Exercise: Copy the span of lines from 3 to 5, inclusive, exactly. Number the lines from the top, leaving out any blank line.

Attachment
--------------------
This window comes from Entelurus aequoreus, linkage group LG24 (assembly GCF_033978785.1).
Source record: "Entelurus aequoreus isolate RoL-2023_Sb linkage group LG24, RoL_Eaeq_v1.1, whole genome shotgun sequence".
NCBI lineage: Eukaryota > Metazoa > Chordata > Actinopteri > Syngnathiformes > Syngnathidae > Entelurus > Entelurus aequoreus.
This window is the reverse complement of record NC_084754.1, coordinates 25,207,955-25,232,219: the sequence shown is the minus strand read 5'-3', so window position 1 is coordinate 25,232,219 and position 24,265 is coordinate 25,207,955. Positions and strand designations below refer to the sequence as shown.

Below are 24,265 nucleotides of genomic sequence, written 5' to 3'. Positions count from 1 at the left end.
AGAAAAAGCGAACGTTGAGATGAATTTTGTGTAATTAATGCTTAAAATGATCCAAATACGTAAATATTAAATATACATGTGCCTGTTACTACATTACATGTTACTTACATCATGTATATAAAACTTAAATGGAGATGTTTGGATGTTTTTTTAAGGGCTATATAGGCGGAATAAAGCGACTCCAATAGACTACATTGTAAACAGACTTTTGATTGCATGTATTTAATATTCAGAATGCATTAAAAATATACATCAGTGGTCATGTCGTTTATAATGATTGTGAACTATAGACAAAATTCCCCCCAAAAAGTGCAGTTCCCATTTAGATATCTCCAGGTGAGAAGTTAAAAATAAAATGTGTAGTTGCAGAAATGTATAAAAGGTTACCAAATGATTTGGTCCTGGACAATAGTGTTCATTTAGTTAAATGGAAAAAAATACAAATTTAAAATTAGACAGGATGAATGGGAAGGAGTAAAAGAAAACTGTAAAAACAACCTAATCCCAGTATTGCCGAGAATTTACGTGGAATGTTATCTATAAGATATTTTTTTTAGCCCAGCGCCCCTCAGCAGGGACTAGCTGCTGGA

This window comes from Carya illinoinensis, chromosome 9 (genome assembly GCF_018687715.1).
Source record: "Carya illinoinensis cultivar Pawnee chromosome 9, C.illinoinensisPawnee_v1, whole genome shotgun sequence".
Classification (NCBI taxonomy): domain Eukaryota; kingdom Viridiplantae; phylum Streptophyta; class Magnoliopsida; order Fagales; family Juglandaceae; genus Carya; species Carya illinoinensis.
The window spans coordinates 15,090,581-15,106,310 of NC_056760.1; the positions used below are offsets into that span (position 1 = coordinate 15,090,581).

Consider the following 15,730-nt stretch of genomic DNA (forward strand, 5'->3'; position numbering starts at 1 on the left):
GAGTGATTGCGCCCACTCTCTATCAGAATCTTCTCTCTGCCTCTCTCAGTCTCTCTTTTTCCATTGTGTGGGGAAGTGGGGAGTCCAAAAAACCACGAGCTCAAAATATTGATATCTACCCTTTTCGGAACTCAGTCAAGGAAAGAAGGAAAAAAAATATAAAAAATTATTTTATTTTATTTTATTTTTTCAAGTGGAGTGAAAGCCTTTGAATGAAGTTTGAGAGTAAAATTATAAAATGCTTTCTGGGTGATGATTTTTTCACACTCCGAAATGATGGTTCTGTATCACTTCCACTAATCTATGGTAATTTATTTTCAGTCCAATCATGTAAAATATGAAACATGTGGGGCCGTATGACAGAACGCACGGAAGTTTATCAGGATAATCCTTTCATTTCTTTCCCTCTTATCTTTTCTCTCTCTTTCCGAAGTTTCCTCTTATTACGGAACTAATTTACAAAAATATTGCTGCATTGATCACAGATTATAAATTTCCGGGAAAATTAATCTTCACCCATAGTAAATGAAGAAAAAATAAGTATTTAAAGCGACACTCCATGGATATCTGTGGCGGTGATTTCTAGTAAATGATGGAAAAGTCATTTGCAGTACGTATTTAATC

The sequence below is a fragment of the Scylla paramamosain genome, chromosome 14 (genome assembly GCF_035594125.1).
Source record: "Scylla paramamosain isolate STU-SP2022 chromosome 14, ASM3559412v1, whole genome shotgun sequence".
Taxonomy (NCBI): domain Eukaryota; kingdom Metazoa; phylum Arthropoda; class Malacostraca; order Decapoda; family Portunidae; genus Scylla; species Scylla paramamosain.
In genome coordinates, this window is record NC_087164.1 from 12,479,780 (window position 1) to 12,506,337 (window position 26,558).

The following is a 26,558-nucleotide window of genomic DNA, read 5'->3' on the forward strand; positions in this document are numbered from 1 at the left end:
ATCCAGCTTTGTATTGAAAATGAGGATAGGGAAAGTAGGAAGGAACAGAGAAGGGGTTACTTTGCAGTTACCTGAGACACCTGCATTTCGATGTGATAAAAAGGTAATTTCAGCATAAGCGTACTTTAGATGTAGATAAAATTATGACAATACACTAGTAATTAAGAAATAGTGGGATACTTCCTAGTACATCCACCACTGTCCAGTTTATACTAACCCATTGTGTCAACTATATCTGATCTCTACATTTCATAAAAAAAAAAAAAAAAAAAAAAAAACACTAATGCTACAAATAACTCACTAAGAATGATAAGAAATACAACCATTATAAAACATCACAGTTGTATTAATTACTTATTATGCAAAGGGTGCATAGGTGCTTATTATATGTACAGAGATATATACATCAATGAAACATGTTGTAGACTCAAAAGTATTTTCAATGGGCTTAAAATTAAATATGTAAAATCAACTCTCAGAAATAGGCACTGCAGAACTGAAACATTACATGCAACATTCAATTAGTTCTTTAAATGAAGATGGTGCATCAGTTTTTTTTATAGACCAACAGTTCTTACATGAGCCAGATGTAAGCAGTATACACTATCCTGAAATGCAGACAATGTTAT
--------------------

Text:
NCBI lineage: Eukaryota > Metazoa > Chordata > Actinopteri > Syngnathiformes > Syngnathidae > Entelurus > Entelurus aequoreus.
This window is the reverse complement of record NC_084754.1, coordinates 25,207,955-25,232,219: the sequence shown is the minus strand read 5'-3', so window position 1 is coordinate 25,232,219 and position 24,265 is coordinate 25,207,955. Positions and strand designations below refer to the sequence as shown.

Below are 24,265 nucleotides of genomic sequence, written 5' to 3'. Positions count from 1 at the left end.